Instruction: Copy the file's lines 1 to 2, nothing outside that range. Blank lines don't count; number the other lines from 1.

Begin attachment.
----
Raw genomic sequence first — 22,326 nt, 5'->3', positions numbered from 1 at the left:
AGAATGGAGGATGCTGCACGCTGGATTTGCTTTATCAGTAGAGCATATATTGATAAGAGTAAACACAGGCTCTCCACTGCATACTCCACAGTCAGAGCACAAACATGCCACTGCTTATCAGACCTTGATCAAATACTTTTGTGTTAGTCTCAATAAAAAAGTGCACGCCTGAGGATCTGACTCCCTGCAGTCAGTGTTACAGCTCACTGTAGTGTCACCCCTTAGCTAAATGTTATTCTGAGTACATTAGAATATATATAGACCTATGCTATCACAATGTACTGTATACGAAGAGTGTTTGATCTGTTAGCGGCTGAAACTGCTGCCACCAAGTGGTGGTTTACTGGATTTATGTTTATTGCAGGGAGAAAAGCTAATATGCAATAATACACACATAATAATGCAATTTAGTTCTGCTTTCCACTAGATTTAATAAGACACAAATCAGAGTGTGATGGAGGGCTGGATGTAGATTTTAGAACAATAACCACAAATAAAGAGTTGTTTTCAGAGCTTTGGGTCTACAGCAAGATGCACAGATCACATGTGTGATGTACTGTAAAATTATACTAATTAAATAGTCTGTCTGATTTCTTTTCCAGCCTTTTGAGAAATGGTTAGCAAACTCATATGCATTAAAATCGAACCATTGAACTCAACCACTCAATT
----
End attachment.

Raw genomic sequence first — 22,326 nt, 5'->3', positions numbered from 1 at the left:
AGAATGGAGGATGCTGCACGCTGGATTTGCTTTATCAGTAGAGCATATATTGATAAGAGTAAACACAGGCTCTCCACTGCATACTCCACAGTCAGAGCACAAACATGCCACTGCTTATCAGACCTTGATCAAATACTTTTGTGTTAGTCTCAATAAAAAAGTGCACGCCTGAGGATCTGACTCCCTGCAGTCAGTGTTACAGCTCACTGTAGTGTCACCCCTTAGCTAAATGTTATTCTGAGTACATTAGAATATATATAGACCTATGCTATCACAATGTACTGTATACGAAGAGTGTTTGATCTGTTAGCGGCTGAAACTGCTGCCACCAAGTGGTGGTTTACTGGATTTATGTTTATTGCAGGGAGAAAAGCTAATATGCAATAATACACACATAATAATGCAATTTAGTTCTGCTTTCCACTAGATTTAATAAGACACAAATCAGAGTGTGATGGAGGGCTGGATGTAGATTTTAGAACAATAACCACAAATAAAGAGTTGTTTTCAGAGCTTTGGGTCTACAGCAAGATGCACAGATCACATGTGTGATGTACTGTAAAATTATACTAATTAAATAGTCTGTCTGATTTCTTTTCCAGCCTTTTGAGAAATGGTTAGCAAACTCATATGCATTAAAATCGAACCATTGAACTCAACCACTCAATT